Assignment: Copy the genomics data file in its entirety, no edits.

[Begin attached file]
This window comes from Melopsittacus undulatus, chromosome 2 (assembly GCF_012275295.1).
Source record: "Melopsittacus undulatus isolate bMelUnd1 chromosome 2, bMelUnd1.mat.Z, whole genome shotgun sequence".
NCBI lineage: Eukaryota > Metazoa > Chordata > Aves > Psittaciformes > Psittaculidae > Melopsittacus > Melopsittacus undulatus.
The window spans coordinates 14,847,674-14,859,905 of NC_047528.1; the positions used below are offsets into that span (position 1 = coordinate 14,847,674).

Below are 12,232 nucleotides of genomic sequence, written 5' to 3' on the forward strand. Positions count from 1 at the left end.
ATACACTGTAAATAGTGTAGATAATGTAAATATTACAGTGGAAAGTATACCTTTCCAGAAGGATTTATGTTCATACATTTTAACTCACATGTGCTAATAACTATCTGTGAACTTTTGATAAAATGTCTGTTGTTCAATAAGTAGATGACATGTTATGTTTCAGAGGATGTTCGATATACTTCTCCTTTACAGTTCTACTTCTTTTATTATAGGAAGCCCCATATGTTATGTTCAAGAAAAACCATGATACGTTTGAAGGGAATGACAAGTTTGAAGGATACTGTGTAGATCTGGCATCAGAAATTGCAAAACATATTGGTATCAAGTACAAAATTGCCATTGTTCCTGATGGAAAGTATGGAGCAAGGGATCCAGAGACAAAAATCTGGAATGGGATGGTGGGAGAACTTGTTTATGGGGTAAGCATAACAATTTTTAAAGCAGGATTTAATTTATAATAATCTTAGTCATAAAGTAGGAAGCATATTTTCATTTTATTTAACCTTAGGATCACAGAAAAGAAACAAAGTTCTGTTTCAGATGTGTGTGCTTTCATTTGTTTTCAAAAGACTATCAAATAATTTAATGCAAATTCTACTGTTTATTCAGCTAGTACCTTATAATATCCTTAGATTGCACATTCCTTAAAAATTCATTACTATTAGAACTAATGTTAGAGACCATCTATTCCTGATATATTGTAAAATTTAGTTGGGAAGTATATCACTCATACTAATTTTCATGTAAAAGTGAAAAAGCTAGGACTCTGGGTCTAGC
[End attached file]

This window comes from Melopsittacus undulatus, chromosome 2 (assembly GCF_012275295.1).
Source record: "Melopsittacus undulatus isolate bMelUnd1 chromosome 2, bMelUnd1.mat.Z, whole genome shotgun sequence".
NCBI lineage: Eukaryota > Metazoa > Chordata > Aves > Psittaciformes > Psittaculidae > Melopsittacus > Melopsittacus undulatus.
The window spans coordinates 14,847,674-14,859,905 of NC_047528.1; the positions used below are offsets into that span (position 1 = coordinate 14,847,674).

Below are 12,232 nucleotides of genomic sequence, written 5' to 3' on the forward strand. Positions count from 1 at the left end.
ATACACTGTAAATAGTGTAGATAATGTAAATATTACAGTGGAAAGTATACCTTTCCAGAAGGATTTATGTTCATACATTTTAACTCACATGTGCTAATAACTATCTGTGAACTTTTGATAAAATGTCTGTTGTTCAATAAGTAGATGACATGTTATGTTTCAGAGGATGTTCGATATACTTCTCCTTTACAGTTCTACTTCTTTTATTATAGGAAGCCCCATATGTTATGTTCAAGAAAAACCATGATACGTTTGAAGGGAATGACAAGTTTGAAGGATACTGTGTAGATCTGGCATCAGAAATTGCAAAACATATTGGTATCAAGTACAAAATTGCCATTGTTCCTGATGGAAAGTATGGAGCAAGGGATCCAGAGACAAAAATCTGGAATGGGATGGTGGGAGAACTTGTTTATGGGGTAAGCATAACAATTTTTAAAGCAGGATTTAATTTATAATAATCTTAGTCATAAAGTAGGAAGCATATTTTCATTTTATTTAACCTTAGGATCACAGAAAAGAAACAAAGTTCTGTTTCAGATGTGTGTGCTTTCATTTGTTTTCAAAAGACTATCAAATAATTTAATGCAAATTCTACTGTTTATTCAGCTAGTACCTTATAATATCCTTAGATTGCACATTCCTTAAAAATTCATTACTATTAGAACTAATGTTAGAGACCATCTATTCCTGATATATTGTAAAATTTAGTTGGGAAGTATATCACTCATACTAATTTTCATGTAAAAGTGAAAAAGCTAGGACTCTGGGTCTAGC